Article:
University of Louisville Law Faculty Blog
The last couple of days has been spent getting our children into school in Wuhan. We found a school online before we left which is not too far from the Zhongnan University campus, called the Wuhan Maple Leaf Foreign Nationals School. We went by on Monday to enroll Lindsey and Alison, and were very impressed with what we saw. The Maple Leaf School has a huge campus, comprising the small foreign nationals part, and the very large school for chinese students wishing to attend middle and high school in English. It's modeled on the educational system in British Columbia, Canada (in fact it's certified by their department of education). Lindsey and Alison are taking classes in English, taught by Canadian teachers. After figuring out how to pay the tuition (in US Dollars) and the uniform and transportation fees (in Chinese RMB), we got the kids enrolled. They attended their first classes Tuesday. Lindsey and Alison had a great time, they really like their teachers (a husband and wife team, as it turns out), and don't even mind wearing the uniforms!
The big challenge happend last night (Tuesday evening for us) when Lindsey handed us the list of supplies she needed for class: Calculator, ruler, highlighters, blue pen, red pen, 8 A4-sized notebooks, and finally, a protractor. So, after contacting the student assigned to me to assist with getting us settled to find out where the supply store was located, I headed off to do my shopping. I found the store (yay, me!), but I was having trouble finding everything. The daughter of the manager came over, and in her best Chinese, asked what I was looking for. OK, so, how do you say "protractor" or "glue" in Chinese? I pulled out my handy iPhone, and using my Pleco Chinese dictionary, we worked our way through the store, and managed to get everything.
Inspiring leader, author of The Blue Sweater, and head of the Acumen Fund, Jaqueline Novogratz talks about immersing yourself in a cause, in a community, and asks "What is the cost of not daring? What is the cost of not trying?" in thus TED Talk: http://www.ted.com/talks/jacqueline_novogratz_inspiring_a_life_of_immers...
Today we visited Yunnan University, and one of our presentations was by Dean Chen Yundong, dean of the of Yunnan University Law School. Dean Chen (Yunnan) was a Fulbright from 2006-07 at American University in Washington. So I have now had the pleasure to meet two law school deans named Chen! His is the first picture.(Dean Chen (Louisville) was also a Fulbright in Iceland, btw). Yunnan University was established in 1922, and it's founder and first faculty sought to establish it as an international university. The second picture is of a room in the Imperial Examination Building, located on campus, where people would take the Imperial Exam to work for the government. They had to stay in the room, without leaving, for 3 days. The bucket in the corner served an obvious purpose. And you thought the bar exam was hard! The third picture is of the building where the examiners graded the exams to see who would be allowed to travel to Beijing to take the final examination.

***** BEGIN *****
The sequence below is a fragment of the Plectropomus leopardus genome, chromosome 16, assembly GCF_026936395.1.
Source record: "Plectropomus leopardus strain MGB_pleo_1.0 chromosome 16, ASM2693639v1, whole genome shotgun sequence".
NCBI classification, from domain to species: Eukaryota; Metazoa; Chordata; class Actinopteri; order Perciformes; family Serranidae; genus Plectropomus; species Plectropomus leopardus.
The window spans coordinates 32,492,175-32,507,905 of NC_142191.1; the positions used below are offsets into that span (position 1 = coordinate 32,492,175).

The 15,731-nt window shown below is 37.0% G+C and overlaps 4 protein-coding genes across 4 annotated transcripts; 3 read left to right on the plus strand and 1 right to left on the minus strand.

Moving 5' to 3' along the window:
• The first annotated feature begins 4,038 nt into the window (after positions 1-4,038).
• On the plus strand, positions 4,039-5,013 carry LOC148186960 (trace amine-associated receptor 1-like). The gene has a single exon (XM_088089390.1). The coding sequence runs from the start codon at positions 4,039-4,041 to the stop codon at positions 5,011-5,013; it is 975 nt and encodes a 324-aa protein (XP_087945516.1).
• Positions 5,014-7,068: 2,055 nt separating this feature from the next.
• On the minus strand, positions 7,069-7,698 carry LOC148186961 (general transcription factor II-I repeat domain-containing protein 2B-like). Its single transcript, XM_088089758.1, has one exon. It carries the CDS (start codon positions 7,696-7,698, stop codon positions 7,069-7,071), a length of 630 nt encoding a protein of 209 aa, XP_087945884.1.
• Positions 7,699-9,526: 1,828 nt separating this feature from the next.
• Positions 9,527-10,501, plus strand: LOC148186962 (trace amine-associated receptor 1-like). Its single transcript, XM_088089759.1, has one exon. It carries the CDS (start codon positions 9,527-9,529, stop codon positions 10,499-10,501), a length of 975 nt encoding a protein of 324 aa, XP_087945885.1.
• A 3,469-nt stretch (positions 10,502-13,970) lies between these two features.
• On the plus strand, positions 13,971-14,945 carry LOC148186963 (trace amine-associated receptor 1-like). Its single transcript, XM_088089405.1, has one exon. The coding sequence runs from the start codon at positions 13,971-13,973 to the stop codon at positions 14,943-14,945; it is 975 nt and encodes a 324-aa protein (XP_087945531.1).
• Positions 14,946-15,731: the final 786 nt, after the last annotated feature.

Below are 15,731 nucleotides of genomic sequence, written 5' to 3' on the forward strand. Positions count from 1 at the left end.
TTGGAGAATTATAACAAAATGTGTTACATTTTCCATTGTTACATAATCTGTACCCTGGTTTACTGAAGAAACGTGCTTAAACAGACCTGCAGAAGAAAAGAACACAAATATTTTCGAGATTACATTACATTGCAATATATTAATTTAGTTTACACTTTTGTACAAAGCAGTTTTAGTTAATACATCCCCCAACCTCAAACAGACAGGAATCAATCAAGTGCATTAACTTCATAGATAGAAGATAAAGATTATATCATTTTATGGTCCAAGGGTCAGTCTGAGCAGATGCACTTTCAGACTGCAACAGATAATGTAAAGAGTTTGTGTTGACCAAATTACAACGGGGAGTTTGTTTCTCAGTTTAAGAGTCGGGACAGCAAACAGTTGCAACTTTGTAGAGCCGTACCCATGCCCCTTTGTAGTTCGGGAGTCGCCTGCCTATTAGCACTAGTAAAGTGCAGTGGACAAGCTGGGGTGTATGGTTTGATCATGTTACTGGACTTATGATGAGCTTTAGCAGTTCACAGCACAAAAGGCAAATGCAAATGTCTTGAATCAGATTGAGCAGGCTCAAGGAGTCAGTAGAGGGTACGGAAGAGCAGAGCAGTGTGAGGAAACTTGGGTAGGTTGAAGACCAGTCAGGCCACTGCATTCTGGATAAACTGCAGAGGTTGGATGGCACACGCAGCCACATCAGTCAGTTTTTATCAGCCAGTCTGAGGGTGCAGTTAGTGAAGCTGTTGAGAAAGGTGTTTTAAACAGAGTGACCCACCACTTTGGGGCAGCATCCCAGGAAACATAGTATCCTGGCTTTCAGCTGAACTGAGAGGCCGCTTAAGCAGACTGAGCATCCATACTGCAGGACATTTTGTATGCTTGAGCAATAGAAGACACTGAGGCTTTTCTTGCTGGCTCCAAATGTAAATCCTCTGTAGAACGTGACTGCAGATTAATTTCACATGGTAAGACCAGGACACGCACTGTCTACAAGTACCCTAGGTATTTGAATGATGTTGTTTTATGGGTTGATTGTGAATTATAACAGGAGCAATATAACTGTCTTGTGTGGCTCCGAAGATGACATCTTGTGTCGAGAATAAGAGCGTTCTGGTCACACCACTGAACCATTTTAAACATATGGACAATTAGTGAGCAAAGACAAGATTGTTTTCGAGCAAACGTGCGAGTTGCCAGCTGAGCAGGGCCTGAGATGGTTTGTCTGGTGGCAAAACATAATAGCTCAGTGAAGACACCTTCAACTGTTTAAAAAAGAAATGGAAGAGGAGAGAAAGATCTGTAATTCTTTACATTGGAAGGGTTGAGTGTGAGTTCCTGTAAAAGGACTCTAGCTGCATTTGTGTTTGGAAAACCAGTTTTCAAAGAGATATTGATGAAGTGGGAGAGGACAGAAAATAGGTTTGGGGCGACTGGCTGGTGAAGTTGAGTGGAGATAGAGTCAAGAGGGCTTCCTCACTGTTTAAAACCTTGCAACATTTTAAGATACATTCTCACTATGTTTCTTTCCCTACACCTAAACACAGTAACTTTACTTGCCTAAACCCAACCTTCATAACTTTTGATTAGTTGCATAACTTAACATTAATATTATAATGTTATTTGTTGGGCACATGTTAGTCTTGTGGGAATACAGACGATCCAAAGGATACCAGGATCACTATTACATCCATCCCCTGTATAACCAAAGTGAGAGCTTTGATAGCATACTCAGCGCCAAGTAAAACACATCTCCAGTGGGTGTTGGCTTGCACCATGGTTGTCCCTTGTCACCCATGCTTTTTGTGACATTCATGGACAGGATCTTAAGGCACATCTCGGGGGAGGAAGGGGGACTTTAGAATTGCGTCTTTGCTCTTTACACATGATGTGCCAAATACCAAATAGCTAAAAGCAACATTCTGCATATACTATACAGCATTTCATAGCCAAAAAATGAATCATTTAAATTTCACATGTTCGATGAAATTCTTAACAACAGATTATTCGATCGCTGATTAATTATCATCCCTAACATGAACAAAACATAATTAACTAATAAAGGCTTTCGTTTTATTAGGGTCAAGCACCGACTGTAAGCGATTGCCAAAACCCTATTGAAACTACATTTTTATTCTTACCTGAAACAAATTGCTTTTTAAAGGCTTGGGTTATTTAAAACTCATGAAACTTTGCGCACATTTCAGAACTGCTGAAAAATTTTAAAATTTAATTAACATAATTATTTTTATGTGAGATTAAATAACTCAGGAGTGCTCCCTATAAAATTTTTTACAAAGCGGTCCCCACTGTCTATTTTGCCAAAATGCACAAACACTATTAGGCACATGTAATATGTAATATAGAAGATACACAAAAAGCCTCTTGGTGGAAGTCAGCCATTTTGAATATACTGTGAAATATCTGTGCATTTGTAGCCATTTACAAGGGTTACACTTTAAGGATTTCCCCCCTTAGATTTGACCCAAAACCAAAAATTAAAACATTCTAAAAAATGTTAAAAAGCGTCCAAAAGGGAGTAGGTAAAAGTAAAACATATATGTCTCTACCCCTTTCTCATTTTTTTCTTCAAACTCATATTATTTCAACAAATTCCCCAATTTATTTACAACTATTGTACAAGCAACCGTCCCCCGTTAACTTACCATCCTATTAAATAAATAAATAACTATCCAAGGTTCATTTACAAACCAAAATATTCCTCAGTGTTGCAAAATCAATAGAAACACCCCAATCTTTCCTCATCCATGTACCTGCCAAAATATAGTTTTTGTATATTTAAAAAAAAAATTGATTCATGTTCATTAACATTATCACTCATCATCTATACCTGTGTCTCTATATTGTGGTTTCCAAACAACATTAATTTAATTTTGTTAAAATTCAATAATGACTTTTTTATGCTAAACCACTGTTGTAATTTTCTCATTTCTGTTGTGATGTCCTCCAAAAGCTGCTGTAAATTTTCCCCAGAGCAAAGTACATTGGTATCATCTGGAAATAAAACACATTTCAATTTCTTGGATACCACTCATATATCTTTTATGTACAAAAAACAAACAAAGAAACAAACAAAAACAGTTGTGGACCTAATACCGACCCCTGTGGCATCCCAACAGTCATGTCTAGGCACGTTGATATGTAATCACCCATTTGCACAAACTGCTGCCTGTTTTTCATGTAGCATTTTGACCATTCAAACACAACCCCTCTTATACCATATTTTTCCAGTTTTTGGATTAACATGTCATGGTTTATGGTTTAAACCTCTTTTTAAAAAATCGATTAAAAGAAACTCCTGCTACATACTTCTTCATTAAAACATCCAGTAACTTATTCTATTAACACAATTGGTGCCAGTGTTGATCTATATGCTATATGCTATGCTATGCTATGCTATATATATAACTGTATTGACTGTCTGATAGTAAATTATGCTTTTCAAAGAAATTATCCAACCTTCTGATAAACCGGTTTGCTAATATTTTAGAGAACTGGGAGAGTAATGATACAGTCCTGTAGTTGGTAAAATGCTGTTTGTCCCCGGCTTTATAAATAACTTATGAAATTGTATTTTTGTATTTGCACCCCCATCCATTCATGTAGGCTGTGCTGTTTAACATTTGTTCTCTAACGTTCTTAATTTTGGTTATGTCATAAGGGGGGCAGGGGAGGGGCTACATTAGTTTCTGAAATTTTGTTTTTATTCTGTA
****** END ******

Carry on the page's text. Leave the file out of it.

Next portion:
We also had lectures from several American Fulbright Young Research Scholar grantees, who are here doing research on such issues as Chinese Tobacco usage, Chinese Minorities education issues, teaching drama to Chinese university students, and studying issues in organic and sustainable agriculture. A very impressive bunch.
We've been in Kunming since Saturday, where the US State Department is hosting the Fulbright training program for those of us on half-year Fulbrights. Kunming is a city in western China, reportedly with the highest number of indigenous ethnic minorities (reported at 54 or so), so it is a very diverse city. We are staying at the Green Lake Hotel, near a lake which apparently is named Emerald Green Lake in Chinese. We started with presentations by various officers in the Chengdu consulate, focussing on such issues as political, legal, cultural and environmental issues in China, as well as the consular services provided to US citizens, and Chinese students seeking visas to study in the US. One interesting point: there is no maximum number of student visas set, and last year 130,000 Chinese students came to the US last year to study (15,000 US students came to China in 2009). The presentation by the Environmental, Science, Technology and Health officer on environmental issues in China was also fascinating. Two points stuck out: First, China has some serious environmental challenges to deal with, and second, the China has committed to be a leader in clean energy technology (issues discussed by US Ambassador John Huntsman at presentations in China as well see: http://beijing.usembassy-china.org.cn/ambassador_speeches.html).